An herbal infusion is the technical name for "herbal tea." It is dried herbs soaked in boiling water, so that the water takes on the healing properties of the herbs. When making lotions and creams, including and herbal infusion increases the healing properties of the cream, while at the same time it decreases the shelf life. If you left a glass of water and a glass of tea out on the counter for two weeks, the water would be fine, while the tea would not be very pleasant. This is why infustion-based creams need extra preservatives to improve their shelf life.  We use grapefruit seed extract, which also contains glycerine and ascorbic acid.  This  has been so successful that you no longer need to refrigerate your Leafyhead infusion-based lotions! 

 

The Oils and Butters

Castor oil (Oleum ricini): an intensely moisturizing and healing oil from the castor bean tree (Ricinus communis). Castor oil has been clinically shown to boost the immune system by increasing T-cell counts when used topically. 

Cocoa butter (Theobroma cacao): a rich, deeply moisturizing butter that smells like chocolate.

Coconut oil (Cocos nucifera): gentle and moisturizing.

Shea butter (Butyrospermum parkii): rich, decadent, and deeply moisturizing. Shea butter is not recommended for application to the face, as it can clog pores. 

 

About Infused Oils

An infused oil, also known as a fixed oil, is much like an herbal infusion (or tea) - but using oil rather than water. An herb is soaked in the oil and then heated to a low temperature for a number of hours -- sometimes up to three weeks. The gentle heating process transfers the healing properties of the herb into the oil.

 

The Essential Oils

All Leafyhead Lotions & Potions are scented with pure essential oils, never with synthetic flavor oils or chemicals. Essential oils are the volatile oils found naturally in scented plants, which are steam-distilled out of the plant. It can take many pounds or even tons of fresh plants to produce just an ounce or two of essential oil.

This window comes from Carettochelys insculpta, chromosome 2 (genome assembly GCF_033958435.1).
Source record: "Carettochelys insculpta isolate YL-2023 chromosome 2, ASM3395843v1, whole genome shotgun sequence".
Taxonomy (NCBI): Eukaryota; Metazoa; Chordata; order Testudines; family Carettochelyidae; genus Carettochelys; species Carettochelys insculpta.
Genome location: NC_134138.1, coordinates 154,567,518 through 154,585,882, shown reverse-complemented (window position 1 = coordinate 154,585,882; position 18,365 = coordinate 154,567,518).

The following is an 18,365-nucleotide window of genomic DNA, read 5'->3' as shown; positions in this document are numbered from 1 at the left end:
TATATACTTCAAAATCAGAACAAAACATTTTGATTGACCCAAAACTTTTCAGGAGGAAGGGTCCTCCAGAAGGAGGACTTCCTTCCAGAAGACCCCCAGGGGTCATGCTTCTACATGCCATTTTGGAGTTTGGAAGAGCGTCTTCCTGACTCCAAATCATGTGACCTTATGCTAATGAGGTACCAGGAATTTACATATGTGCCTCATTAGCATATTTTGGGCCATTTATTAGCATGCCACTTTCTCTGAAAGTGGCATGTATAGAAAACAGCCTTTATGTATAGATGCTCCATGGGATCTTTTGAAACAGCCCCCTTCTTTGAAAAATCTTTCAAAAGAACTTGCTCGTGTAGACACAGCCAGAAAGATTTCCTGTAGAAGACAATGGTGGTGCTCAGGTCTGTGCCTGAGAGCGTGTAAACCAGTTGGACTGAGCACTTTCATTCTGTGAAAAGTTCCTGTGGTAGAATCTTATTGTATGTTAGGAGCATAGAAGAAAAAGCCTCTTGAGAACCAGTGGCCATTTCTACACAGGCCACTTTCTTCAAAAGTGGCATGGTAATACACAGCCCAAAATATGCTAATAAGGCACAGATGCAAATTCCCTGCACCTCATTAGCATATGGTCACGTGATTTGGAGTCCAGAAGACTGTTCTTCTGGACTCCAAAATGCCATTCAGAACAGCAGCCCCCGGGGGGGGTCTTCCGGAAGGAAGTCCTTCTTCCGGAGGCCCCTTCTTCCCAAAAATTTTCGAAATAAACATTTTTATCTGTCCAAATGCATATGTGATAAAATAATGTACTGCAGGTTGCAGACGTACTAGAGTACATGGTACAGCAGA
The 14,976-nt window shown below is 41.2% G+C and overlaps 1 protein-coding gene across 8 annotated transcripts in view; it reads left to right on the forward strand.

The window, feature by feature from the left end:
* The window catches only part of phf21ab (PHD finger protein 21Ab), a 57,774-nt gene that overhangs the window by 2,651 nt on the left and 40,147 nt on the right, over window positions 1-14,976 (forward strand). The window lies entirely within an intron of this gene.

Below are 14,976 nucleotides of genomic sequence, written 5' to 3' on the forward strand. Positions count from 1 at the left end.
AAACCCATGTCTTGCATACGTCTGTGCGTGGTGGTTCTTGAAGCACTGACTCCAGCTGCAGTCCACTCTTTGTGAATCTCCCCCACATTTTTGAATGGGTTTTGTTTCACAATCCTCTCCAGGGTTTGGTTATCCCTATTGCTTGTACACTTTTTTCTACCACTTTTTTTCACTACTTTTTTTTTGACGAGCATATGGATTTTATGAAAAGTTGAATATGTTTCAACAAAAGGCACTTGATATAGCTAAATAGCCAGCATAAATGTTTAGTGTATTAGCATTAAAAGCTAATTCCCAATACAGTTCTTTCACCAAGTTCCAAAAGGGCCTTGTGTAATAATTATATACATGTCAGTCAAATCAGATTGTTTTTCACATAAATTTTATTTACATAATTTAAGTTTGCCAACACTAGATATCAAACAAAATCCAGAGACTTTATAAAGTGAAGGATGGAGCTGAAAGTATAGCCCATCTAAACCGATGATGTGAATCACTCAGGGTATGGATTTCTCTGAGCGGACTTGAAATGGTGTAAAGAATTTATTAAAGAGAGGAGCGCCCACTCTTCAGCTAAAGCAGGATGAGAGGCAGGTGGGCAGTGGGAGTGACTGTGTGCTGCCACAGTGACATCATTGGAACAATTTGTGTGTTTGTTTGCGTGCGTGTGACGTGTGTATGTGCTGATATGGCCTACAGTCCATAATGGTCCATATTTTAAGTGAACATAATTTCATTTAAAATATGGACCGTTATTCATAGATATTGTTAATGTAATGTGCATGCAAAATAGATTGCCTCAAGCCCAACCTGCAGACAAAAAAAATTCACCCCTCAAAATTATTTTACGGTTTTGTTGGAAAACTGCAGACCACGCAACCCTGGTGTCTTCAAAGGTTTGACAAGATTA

Essential oils are antibacterial, which means that they help to preserve lotions and creams. Some essential oils have specific healing qualities. Simply by smelling them, your body benefits. Lavender essential oil has been clinically proven to relax. Melissa essential oil (lemon balm) is uplifting - herbalist Rosemary Gladstar calls it "the gladdening herb." Rosemary and other members of the mint family have been shown to stimulate nerve growth in the brain.

 

Other Ingredients

Beeswax: pure beeswax brings texture to our lotions, creams, and salves.

Sodium borate: a natural mineral substance, our food-grade sodium borate (borax) acts as an emulsifier -- it keeps the lotions and creams from separating. It is also a mild preservative. Since an emulsion is not a naturally occurring situation (oil and water don't mix!), choice of emulsifier can be a controversial decision.  This lovely essay/ info sheet by Sharon Kinnier of Botanical Skin Works offers more details, and sums up the reasons we use sodium borate. 

h2o: filtered water is whipped with oils, butters, and waxes to create creams and lotions. Products that contain water need emulsifiers and preservatives to extend their life past a week or two. Salves and lip balms contain no water. 

Find Leafyhead here:

Facebook

Twitter

Pinterest

Etsy Find Leafyhead on Etsy


Tricia McCauley